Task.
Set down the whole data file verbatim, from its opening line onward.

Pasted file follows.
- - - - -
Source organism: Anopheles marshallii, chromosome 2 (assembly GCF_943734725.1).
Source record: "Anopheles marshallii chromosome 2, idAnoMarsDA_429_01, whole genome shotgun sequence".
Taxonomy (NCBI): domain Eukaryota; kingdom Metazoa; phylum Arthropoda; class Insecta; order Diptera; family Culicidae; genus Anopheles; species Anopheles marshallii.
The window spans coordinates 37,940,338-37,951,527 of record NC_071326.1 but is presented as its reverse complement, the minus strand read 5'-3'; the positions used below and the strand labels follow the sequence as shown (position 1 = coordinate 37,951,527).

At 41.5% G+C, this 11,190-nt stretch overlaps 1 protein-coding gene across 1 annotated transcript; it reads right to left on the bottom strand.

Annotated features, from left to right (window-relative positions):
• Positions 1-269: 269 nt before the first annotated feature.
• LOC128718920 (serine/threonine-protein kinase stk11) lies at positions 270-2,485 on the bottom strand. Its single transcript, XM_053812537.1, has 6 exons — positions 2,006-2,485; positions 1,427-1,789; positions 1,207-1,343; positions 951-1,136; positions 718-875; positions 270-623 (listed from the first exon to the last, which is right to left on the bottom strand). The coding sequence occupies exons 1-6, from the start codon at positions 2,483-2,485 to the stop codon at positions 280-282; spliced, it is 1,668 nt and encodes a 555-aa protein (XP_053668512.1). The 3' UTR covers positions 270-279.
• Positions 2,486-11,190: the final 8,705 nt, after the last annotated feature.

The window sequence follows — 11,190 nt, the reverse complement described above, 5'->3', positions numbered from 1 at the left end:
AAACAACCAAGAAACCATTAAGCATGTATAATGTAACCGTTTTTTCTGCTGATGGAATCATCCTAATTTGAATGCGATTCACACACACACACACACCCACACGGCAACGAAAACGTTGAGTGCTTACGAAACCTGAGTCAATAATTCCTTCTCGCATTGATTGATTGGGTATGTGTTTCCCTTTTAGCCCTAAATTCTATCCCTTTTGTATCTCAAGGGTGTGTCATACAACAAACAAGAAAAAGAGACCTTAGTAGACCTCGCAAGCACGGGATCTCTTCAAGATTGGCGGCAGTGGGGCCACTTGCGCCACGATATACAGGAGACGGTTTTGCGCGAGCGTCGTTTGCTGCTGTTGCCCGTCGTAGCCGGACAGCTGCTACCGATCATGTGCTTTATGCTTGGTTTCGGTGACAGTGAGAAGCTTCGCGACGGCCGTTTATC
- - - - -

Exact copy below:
Source organism: Anopheles marshallii, chromosome 2 (assembly GCF_943734725.1).
Source record: "Anopheles marshallii chromosome 2, idAnoMarsDA_429_01, whole genome shotgun sequence".
Taxonomy (NCBI): domain Eukaryota; kingdom Metazoa; phylum Arthropoda; class Insecta; order Diptera; family Culicidae; genus Anopheles; species Anopheles marshallii.
The window spans coordinates 37,940,338-37,951,527 of record NC_071326.1 but is presented as its reverse complement, the minus strand read 5'-3'; the positions used below and the strand labels follow the sequence as shown (position 1 = coordinate 37,951,527).

At 41.5% G+C, this 11,190-nt stretch overlaps 1 protein-coding gene across 1 annotated transcript; it reads right to left on the bottom strand.

Annotated features, from left to right (window-relative positions):
• Positions 1-269: 269 nt before the first annotated feature.
• LOC128718920 (serine/threonine-protein kinase stk11) lies at positions 270-2,485 on the bottom strand. Its single transcript, XM_053812537.1, has 6 exons — positions 2,006-2,485; positions 1,427-1,789; positions 1,207-1,343; positions 951-1,136; positions 718-875; positions 270-623 (listed from the first exon to the last, which is right to left on the bottom strand). The coding sequence occupies exons 1-6, from the start codon at positions 2,483-2,485 to the stop codon at positions 280-282; spliced, it is 1,668 nt and encodes a 555-aa protein (XP_053668512.1). The 3' UTR covers positions 270-279.
• Positions 2,486-11,190: the final 8,705 nt, after the last annotated feature.

The window sequence follows — 11,190 nt, the reverse complement described above, 5'->3', positions numbered from 1 at the left end:
AAACAACCAAGAAACCATTAAGCATGTATAATGTAACCGTTTTTTCTGCTGATGGAATCATCCTAATTTGAATGCGATTCACACACACACACACACCCACACGGCAACGAAAACGTTGAGTGCTTACGAAACCTGAGTCAATAATTCCTTCTCGCATTGATTGATTGGGTATGTGTTTCCCTTTTAGCCCTAAATTCTATCCCTTTTGTATCTCAAGGGTGTGTCATACAACAAACAAGAAAAAGAGACCTTAGTAGACCTCGCAAGCACGGGATCTCTTCAAGATTGGCGGCAGTGGGGCCACTTGCGCCACGATATACAGGAGACGGTTTTGCGCGAGCGTCGTTTGCTGCTGTTGCCCGTCGTAGCCGGACAGCTGCTACCGATCATGTGCTTTATGCTTGGTTTCGGTGACAGTGAGAAGCTTCGCGACGGCCGTTTATC